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  • \$\begingroup\$ Something like tuplewise might be a more evocative name than lookup. (I had the same idea though.) \$\endgroup\$ – David Z Dec 14 '16 at 18:51
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I think your answer is much too long. Here's mine:

def check_for_1_3_4(seq):
    return (1, 3, 4) in zip(seq, seq[1:], seq[2:])

Here are some tests:

>>> check_for_1_3_4([1, 3, 4, 5, 6, 7])
True
>>> check_for_1_3_4([5, 6, 7, 1, 3, 4])
True
>>> check_for_1_3_4([5, 6, 1, 3, 4, 7, 8])
True
>>> check_for_1_3_4([1, 3])
False
>>> check_for_1_3_4([])
False
>>> 

My code may seem terse, but it's still readable for anyone who understands slicing and zip. I expect Python experts to at least know about slicing.

Unfortunately for me, my answer is less efficient than yours. It could triple the amount of memory used! By using generators a more efficient but more complicated solution can be created. Instead of creating copies of the sequence, this new code uses only the original sequence, but the logic is nearly the same.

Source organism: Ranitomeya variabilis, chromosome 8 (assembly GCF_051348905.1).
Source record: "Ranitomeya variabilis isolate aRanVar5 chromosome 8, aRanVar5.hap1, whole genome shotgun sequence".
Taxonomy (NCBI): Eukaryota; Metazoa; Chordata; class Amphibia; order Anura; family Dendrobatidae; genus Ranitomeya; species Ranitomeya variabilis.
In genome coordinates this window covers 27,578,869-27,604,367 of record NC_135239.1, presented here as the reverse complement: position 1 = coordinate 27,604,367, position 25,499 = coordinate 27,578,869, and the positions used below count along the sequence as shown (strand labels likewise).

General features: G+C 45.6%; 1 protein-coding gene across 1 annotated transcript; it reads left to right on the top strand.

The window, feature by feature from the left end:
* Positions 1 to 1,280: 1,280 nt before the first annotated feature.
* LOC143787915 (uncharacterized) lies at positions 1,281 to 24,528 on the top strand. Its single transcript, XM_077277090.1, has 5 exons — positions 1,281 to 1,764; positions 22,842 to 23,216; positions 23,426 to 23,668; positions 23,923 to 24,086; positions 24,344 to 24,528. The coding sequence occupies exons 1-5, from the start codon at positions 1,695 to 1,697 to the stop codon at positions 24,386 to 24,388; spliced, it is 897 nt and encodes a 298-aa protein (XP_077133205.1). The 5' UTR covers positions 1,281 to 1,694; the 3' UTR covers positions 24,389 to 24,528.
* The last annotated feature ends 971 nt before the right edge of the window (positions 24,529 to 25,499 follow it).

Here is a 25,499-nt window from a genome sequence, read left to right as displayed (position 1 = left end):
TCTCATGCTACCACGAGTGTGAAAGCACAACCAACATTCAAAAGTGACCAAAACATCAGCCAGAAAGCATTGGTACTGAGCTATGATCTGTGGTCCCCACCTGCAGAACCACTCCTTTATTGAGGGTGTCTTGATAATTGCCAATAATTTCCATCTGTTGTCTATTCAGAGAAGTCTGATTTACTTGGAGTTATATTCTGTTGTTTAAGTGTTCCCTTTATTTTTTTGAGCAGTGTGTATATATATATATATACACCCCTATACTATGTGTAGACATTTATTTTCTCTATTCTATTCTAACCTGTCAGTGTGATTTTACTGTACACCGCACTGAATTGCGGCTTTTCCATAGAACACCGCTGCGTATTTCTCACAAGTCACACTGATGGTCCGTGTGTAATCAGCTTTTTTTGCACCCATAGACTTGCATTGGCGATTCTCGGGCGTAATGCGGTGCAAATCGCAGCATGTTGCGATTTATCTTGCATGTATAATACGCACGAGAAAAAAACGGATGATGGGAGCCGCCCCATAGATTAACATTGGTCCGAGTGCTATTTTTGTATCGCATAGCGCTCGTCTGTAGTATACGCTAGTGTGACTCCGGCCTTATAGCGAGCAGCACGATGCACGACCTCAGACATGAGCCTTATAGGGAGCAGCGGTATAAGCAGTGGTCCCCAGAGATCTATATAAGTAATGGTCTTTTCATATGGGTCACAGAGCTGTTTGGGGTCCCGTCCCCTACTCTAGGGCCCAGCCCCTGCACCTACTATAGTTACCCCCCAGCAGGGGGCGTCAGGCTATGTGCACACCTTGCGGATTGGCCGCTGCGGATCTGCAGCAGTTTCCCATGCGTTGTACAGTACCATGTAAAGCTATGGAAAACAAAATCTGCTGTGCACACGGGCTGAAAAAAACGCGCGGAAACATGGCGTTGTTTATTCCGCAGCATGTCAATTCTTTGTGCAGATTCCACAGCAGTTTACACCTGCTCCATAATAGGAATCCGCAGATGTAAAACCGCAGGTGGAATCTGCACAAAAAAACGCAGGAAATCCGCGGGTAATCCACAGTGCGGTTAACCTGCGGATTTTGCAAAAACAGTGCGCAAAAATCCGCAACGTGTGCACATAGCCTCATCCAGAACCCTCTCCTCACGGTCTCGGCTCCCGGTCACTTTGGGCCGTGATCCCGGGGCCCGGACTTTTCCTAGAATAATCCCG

import itertools

def check_for_1_3_4(seq):
    return (1, 3, 4) in itertools.izip(seq,
                                       itertools.islice(seq, 1, None),
                                       itertools.islice(seq, 2, None))

The tests still pass.

I wouldn't expect most Python programmers to be familiar with itertools, but I was under the impression that Python experts do know it.

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  • \$\begingroup\$ How performant is it? Someone could throw a huge byte array at your method (like a file looking for a particular sequence) and this would duplicate it in memory 3 or 4 times, no? \$\endgroup\$ – Nate Diamond Dec 15 '16 at 18:01
  • \$\begingroup\$ @NateDiamond At worst, it could be five times through the list. However, the time it takes would be the same as a single loop with five instructions per element, unless going through the loop once is easier on the cache, easier for all the popular Python implementations to optimize, or is faster for some other reason. Yes, it would temporarily either triple or quadruple the memory usage. This all probably doesn't matter though. Design is about trade offs, but whether this is performant enough can't be determined with the given problem. Linear speed and memory usage isn't a bad starting place. \$\endgroup\$ – Drew Dec 16 '16 at 7:13